While sequestration is “framed as an impersonal budget deficit fix for the future,” the reality is “these cuts will damage people now,” said Delia Coleman, public policy director of the group, in an e-mail.

Sequestration would mean $33.4 million less for primary and secondary education in Illinois, $24.7 million less for children with disabilities, and millions of dollars in cuts to pollution prevention, health and human services, public safety and domestic violence programs.

***

The situation results from the political and economic miscalculations of President Obama, beginning with his embrace of deficit reduction as a priority in his first term, writes Robert Kuttner in American Prospect.

At stake, he writes, are the economic recovery and the success of Obama’s presidency.

“The automated reductions of the sequester are only the prologue to a decade-long drama, in which the economy faces one budget squeeze after another, all but guaranteeing a prolonged slump. Unless Congress repudiates the 2011 Budget Control Act, and President Obama blows up the entire paradigm that produced it, a fragile recovery will be the victim of budgetary masochism.”

Currently Obama is offering Republicans a “grand bargain,” in which he would trade $130 billion in cuts to Social Security benefits in exchange for tax increases on the wealthy.

“Though too few Democrats will come right out and say it, there is a far better path to both economic recovery and eventual stabilization of the debt ratio,” Kuttner writes. “We need to increase public spending in the next few years, using both deficit spending and higher taxes on the wealthy, to get the economy back on a high-growth path….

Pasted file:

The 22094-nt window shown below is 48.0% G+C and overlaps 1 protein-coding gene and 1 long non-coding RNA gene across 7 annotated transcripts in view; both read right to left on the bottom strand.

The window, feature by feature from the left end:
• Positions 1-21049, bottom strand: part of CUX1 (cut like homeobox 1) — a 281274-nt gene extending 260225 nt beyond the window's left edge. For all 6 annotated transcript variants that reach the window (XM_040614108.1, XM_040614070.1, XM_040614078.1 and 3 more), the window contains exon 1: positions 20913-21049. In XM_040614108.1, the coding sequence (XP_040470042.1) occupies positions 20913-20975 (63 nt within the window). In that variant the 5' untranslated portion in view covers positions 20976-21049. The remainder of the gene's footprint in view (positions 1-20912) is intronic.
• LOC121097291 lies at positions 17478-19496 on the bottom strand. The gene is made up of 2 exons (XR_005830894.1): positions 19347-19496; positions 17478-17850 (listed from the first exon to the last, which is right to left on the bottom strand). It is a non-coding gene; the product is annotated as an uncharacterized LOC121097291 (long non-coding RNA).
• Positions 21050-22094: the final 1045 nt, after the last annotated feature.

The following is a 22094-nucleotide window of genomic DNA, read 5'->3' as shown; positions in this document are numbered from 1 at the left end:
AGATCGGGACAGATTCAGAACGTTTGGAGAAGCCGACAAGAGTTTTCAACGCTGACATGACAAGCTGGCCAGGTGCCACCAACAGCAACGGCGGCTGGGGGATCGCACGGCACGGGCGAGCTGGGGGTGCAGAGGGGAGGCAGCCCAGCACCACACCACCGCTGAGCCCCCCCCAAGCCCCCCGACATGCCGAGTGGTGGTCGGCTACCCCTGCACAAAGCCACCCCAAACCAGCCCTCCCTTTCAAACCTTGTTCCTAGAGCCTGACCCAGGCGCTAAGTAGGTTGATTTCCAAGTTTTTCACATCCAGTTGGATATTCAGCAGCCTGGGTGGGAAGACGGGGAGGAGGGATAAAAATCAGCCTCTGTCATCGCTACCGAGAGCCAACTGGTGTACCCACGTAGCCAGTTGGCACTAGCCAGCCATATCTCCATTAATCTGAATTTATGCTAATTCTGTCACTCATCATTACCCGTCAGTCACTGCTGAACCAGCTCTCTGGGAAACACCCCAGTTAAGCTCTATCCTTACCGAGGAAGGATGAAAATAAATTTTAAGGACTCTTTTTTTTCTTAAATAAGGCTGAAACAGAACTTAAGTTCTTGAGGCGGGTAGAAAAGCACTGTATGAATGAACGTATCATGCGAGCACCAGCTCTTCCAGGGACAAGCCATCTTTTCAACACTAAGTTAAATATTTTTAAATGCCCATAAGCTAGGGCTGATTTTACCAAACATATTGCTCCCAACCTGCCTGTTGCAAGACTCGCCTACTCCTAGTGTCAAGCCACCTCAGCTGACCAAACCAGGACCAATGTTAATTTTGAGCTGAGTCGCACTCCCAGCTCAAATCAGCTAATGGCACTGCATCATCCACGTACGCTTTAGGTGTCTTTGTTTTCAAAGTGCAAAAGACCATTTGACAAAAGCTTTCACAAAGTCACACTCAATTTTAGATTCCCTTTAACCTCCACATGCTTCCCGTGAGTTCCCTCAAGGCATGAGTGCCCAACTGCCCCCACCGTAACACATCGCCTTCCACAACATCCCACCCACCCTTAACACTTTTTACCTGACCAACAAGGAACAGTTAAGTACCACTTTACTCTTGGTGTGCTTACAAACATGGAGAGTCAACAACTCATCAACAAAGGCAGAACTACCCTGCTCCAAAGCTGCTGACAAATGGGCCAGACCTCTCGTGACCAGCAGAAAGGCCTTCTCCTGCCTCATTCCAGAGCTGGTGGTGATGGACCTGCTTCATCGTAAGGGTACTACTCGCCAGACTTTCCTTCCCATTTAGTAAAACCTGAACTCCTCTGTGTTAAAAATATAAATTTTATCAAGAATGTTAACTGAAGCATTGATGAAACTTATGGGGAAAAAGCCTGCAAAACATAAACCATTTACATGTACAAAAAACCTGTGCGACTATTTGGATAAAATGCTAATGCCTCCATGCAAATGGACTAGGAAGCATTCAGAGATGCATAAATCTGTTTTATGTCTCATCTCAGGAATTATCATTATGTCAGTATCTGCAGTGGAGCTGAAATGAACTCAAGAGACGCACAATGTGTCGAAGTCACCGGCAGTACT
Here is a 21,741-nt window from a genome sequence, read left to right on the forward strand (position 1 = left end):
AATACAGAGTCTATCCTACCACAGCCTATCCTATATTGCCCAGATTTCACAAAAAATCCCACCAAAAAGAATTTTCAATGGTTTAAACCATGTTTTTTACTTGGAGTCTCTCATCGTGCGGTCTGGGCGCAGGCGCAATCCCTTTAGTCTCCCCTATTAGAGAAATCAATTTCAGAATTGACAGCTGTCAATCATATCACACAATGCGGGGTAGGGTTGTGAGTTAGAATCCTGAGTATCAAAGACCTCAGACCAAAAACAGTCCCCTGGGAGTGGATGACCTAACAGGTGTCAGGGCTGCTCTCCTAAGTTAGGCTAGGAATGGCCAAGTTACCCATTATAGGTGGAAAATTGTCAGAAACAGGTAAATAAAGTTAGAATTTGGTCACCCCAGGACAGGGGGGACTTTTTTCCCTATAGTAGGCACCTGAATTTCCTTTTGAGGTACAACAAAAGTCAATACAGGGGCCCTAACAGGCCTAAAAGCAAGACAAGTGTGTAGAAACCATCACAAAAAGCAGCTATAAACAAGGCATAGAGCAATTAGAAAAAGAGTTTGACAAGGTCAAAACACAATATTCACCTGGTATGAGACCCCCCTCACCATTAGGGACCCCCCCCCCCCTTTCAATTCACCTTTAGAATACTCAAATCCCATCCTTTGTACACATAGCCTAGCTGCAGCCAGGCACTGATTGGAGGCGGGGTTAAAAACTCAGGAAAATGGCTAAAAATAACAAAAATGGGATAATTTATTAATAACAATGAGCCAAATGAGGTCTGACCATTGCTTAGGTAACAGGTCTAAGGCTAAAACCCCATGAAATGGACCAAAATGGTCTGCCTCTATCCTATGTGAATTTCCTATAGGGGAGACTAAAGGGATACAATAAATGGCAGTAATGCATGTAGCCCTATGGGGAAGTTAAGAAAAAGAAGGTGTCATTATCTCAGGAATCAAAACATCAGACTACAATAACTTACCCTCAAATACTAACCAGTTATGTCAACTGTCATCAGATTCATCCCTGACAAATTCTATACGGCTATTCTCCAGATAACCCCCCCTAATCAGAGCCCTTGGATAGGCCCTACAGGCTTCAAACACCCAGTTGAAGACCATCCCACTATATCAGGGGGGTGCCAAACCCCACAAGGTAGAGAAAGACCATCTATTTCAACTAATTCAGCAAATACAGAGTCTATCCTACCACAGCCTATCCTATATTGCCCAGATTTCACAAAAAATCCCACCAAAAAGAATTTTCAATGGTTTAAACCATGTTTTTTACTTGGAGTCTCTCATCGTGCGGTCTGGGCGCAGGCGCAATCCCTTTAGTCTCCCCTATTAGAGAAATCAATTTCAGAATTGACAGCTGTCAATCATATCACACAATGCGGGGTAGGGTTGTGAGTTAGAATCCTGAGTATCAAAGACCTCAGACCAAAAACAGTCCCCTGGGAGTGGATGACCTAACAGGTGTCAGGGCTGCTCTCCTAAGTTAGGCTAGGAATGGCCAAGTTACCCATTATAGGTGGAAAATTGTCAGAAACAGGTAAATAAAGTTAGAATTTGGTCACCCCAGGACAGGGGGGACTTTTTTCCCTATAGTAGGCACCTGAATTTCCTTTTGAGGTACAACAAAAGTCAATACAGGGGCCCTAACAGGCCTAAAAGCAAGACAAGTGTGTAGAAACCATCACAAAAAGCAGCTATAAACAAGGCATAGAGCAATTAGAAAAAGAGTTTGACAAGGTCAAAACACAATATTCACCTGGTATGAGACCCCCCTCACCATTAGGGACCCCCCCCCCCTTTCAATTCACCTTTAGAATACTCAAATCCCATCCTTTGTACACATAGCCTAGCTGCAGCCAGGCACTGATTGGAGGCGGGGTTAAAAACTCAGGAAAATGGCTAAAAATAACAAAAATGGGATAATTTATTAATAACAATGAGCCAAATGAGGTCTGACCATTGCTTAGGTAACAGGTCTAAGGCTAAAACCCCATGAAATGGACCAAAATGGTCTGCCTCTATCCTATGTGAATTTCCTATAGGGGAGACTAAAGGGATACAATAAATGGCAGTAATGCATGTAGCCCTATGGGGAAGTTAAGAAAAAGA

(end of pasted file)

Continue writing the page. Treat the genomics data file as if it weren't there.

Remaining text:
“With a program of economic expansion, we can reach a stable long-term debt ratio, but at a higher level of economic output and a more broadly shared prosperity. The goal is economic recovery – and the recovery improves the debt ratio, not the other way around.”

He cites the European experience as a cautionary tale — and notes that budget cuts sent the economy into contraction in the last quarter of last year:

“As the Greeks have painfully learned over and over again, you can cut spending and raise taxes, and the deficit just keeps growing larger — because you are destroying your economy. The same has been demonstrated for Spain, Portugal, and Britain. Something similar occurred on a more modest scale in the fourth quarter of 2012 right at home.”

***

“As pundits and the Washington establishment hone in on the sequester this week, what remains unfortunate in this picture is that there is still little willingness to talk realistically about the relationship between the economy and the budget deficit,” writes Dean Baker of the Center for Economic and Policy Research.

“Both parties have played into the myth that out-of-control budget deficits are a chief economic problem. Democrats have pushed this line to call attention to the Bush tax cuts and the fact that he did not pay for the wars in Iraq and Afghanistan. Republicans push the line to feed the notion that government is overspending….

“Rather than being a bad thing, the deficit is providing a needed boost to the economy. There is no plausible story whereby private-sector demand will fill the gap created by a smaller deficit.

“Whether they know it or not, those pushing for smaller deficits are promoting less growth and more unemployment. It would be the best possible outcome of the sequester debate if this simple point could be made in polite circles in Washington again.

“Until we have a reality based discussion of the budget and the economy, the only question will be how much we lose from the latest deal.”